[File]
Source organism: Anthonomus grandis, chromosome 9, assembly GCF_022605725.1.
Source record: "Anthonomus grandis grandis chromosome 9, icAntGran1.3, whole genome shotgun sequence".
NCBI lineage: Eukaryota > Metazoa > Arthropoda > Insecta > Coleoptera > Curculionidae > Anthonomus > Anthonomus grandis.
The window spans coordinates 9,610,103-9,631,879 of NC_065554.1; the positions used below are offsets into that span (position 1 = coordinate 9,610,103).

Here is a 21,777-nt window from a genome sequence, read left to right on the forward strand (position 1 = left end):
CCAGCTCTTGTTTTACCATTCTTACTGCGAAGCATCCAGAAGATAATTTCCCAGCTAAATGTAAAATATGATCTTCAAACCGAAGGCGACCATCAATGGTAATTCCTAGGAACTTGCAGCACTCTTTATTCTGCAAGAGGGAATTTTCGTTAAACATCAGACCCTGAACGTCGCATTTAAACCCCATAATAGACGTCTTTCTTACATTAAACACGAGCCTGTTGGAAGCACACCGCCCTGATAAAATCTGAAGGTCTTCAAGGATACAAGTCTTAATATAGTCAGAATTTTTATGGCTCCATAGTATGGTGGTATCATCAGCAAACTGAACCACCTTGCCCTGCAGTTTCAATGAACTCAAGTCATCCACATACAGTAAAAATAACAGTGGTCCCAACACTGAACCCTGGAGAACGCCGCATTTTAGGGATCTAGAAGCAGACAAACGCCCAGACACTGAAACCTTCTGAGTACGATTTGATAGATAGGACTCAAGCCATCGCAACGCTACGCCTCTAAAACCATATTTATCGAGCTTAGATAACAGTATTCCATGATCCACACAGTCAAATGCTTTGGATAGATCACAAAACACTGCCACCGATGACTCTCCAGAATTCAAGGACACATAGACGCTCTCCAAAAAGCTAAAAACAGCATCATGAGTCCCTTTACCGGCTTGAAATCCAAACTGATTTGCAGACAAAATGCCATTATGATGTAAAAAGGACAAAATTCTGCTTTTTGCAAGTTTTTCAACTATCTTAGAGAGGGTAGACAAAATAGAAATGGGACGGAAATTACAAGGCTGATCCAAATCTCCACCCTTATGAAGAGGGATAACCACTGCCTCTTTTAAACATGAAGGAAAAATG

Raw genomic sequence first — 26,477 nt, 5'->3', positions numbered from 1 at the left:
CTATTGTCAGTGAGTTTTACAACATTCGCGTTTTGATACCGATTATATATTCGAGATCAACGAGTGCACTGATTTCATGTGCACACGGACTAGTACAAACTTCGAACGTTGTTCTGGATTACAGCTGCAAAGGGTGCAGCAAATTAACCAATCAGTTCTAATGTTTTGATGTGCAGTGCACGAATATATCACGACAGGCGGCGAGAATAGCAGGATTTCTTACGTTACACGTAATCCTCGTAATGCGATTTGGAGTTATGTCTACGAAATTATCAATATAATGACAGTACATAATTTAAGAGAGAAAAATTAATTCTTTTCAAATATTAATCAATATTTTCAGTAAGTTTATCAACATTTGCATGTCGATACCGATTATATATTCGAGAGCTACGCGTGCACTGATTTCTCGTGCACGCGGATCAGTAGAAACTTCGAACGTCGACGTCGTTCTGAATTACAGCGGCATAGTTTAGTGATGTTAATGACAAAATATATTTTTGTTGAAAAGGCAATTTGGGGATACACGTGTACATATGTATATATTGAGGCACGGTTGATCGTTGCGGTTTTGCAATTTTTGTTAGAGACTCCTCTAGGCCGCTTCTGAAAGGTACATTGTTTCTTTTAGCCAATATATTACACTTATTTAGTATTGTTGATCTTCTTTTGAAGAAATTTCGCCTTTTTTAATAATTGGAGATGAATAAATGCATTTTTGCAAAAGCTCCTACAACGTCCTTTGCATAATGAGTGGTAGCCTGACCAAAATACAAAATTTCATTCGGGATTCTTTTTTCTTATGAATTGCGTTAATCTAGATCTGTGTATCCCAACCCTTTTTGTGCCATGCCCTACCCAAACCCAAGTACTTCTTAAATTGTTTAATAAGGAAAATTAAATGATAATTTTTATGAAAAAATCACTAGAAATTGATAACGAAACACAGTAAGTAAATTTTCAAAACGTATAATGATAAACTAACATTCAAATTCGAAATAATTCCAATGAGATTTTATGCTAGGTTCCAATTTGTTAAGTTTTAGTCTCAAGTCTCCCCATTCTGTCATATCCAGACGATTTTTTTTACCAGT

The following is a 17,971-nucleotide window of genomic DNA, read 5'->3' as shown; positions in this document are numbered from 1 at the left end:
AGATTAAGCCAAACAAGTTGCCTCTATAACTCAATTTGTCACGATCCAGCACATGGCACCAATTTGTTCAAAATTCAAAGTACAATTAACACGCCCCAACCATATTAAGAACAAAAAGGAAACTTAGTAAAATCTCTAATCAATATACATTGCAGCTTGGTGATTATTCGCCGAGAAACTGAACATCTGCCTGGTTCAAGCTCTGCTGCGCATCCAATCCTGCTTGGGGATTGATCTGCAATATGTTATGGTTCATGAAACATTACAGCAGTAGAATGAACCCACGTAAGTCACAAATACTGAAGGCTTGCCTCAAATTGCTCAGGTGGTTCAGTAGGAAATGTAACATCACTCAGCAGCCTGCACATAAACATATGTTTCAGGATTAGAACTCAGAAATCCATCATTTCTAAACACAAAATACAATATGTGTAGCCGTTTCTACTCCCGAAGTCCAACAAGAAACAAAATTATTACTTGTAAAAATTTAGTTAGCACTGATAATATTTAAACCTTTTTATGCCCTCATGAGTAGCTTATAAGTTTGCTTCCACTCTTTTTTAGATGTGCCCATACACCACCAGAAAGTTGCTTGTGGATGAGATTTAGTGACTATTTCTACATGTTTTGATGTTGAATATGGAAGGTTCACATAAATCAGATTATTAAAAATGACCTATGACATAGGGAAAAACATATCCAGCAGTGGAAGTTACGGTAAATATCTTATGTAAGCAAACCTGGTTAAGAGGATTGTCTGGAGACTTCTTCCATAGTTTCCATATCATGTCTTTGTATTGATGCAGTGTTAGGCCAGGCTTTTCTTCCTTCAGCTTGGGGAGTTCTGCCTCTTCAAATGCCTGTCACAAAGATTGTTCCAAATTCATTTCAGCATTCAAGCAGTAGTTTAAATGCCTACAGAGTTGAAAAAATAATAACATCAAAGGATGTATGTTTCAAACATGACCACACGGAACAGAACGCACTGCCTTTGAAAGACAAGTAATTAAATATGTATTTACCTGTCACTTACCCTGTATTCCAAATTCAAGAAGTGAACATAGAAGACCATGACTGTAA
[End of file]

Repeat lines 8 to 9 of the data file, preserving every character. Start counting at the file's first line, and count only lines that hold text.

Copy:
CTATTGTCAGTGAGTTTTACAACATTCGCGTTTTGATACCGATTATATATTCGAGATCAACGAGTGCACTGATTTCATGTGCACACGGACTAGTACAAACTTCGAACGTTGTTCTGGATTACAGCTGCAAAGGGTGCAGCAAATTAACCAATCAGTTCTAATGTTTTGATGTGCAGTGCACGAATATATCACGACAGGCGGCGAGAATAGCAGGATTTCTTACGTTACACGTAATCCTCGTAATGCGATTTGGAGTTATGTCTACGAAATTATCAATATAATGACAGTACATAATTTAAGAGAGAAAAATTAATTCTTTTCAAATATTAATCAATATTTTCAGTAAGTTTATCAACATTTGCATGTCGATACCGATTATATATTCGAGAGCTACGCGTGCACTGATTTCTCGTGCACGCGGATCAGTAGAAACTTCGAACGTCGACGTCGTTCTGAATTACAGCGGCATAGTTTAGTGATGTTAATGACAAAATATATTTTTGTTGAAAAGGCAATTTGGGGATACACGTGTACATATGTATATATTGAGGCACGGTTGATCGTTGCGGTTTTGCAATTTTTGTTAGAGACTCCTCTAGGCCGCTTCTGAAAGGTACATTGTTTCTTTTAGCCAATATATTACACTTATTTAGTATTGTTGATCTTCTTTTGAAGAAATTTCGCCTTTTTTAATAATTGGAGATGAATAAATGCATTTTTGCAAAAGCTCCTACAACGTCCTTTGCATAATGAGTGGTAGCCTGACCAAAATACAAAATTTCATTCGGGATTCTTTTTTCTTATGAATTGCGTTAATCTAGATCTGTGTATCCCAACCCTTTTTGTGCCATGCCCTACCCAAACCCAAGTACTTCTTAAATTGTTTAATAAGGAAAATTAAATGATAATTTTTATGAAAAAATCACTAGAAATTGATAACGAAACACAGTAAGTAAATTTTCAAAACGTATAATGATAAACTAACATTCAAATTCGAAATAATTCCAATGAGATTTTATGCTAGGTTCCAATTTGTTAAGTTTTAGTCTCAAGTCTCCCCATTCTGTCATATCCAGACGATTTTTTTTACCAGT

The following is a 17,971-nucleotide window of genomic DNA, read 5'->3' as shown; positions in this document are numbered from 1 at the left end: